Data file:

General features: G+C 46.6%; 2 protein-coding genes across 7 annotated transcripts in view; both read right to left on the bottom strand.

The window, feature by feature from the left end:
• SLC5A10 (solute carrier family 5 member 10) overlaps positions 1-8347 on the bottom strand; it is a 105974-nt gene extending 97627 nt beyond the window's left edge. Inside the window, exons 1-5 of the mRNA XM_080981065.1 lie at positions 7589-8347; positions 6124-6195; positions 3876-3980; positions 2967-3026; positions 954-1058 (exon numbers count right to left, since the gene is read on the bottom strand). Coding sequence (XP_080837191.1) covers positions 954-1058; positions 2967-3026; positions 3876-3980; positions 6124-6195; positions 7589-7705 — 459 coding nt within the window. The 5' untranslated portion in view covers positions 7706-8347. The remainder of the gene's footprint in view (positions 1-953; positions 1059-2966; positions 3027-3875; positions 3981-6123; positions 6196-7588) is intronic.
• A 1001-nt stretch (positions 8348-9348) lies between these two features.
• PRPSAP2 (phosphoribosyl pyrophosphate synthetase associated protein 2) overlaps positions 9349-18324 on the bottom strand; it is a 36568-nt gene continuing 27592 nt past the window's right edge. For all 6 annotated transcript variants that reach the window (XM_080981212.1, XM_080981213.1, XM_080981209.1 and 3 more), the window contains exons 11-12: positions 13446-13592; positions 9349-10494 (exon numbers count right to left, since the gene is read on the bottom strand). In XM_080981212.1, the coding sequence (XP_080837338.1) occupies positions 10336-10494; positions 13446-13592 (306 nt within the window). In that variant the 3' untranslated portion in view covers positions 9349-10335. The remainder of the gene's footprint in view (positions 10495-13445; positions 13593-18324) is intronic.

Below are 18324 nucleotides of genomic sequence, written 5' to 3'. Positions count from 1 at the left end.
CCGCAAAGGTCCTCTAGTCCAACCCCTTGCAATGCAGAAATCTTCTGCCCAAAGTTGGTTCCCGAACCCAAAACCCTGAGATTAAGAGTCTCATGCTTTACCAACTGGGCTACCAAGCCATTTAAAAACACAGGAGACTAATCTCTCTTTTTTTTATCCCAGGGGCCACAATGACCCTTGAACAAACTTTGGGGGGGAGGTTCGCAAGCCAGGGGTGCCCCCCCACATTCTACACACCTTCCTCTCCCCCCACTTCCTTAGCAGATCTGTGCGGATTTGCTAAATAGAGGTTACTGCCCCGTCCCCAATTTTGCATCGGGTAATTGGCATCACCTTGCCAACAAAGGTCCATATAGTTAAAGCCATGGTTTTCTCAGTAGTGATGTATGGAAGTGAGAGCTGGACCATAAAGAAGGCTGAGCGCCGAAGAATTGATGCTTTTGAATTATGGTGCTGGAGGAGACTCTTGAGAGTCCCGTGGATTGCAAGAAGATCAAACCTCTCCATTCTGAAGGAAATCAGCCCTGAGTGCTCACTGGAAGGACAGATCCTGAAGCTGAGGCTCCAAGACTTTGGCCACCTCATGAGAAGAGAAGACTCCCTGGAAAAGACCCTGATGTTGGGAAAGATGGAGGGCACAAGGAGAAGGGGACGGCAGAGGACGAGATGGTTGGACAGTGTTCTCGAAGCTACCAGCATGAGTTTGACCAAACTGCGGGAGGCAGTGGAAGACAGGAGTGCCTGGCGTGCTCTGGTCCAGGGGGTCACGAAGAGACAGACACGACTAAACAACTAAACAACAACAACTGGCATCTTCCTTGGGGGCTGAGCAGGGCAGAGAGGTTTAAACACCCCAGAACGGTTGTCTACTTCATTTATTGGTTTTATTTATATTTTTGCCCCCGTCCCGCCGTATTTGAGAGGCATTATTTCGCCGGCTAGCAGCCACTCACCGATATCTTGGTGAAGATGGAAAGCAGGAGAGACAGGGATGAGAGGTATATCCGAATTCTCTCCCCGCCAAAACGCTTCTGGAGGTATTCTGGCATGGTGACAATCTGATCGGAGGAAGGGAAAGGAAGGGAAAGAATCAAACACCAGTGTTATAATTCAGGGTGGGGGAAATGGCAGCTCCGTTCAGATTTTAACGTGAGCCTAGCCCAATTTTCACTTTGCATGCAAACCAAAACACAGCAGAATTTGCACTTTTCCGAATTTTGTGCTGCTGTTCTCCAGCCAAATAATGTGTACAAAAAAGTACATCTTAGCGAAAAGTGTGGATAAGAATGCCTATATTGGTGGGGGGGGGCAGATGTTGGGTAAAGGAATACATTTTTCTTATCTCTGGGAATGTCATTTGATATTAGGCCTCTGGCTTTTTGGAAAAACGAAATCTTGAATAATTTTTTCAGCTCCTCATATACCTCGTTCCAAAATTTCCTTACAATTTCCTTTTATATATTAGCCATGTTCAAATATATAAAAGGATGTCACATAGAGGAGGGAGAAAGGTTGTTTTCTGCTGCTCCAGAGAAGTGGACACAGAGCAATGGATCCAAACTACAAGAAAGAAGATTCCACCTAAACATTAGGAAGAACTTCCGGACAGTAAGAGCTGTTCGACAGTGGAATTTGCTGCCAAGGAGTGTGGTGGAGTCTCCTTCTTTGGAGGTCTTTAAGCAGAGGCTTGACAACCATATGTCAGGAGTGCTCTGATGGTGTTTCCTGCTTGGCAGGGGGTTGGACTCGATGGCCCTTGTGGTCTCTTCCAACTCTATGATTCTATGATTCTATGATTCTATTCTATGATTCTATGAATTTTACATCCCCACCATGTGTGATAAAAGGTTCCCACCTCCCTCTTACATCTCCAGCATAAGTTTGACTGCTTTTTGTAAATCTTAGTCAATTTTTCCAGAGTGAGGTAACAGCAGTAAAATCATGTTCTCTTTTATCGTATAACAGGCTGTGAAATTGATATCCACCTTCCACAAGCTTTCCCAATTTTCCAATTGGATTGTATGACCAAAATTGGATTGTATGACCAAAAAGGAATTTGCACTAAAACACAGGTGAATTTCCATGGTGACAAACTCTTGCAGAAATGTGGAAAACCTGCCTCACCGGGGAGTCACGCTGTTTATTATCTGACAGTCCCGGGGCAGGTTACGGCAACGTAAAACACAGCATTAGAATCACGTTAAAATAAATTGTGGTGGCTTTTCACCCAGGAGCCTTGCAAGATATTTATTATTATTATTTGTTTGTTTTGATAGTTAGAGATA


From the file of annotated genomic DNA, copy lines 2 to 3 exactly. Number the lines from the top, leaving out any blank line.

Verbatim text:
The window, feature by feature from the left end:
• SLC5A10 (solute carrier family 5 member 10) overlaps positions 1-8347 on the bottom strand; it is a 105974-nt gene extending 97627 nt beyond the window's left edge. Inside the window, exons 1-5 of the mRNA XM_080981065.1 lie at positions 7589-8347; positions 6124-6195; positions 3876-3980; positions 2967-3026; positions 954-1058 (exon numbers count right to left, since the gene is read on the bottom strand). Coding sequence (XP_080837191.1) covers positions 954-1058; positions 2967-3026; positions 3876-3980; positions 6124-6195; positions 7589-7705 — 459 coding nt within the window. The 5' untranslated portion in view covers positions 7706-8347. The remainder of the gene's footprint in view (positions 1-953; positions 1059-2966; positions 3027-3875; positions 3981-6123; positions 6196-7588) is intronic.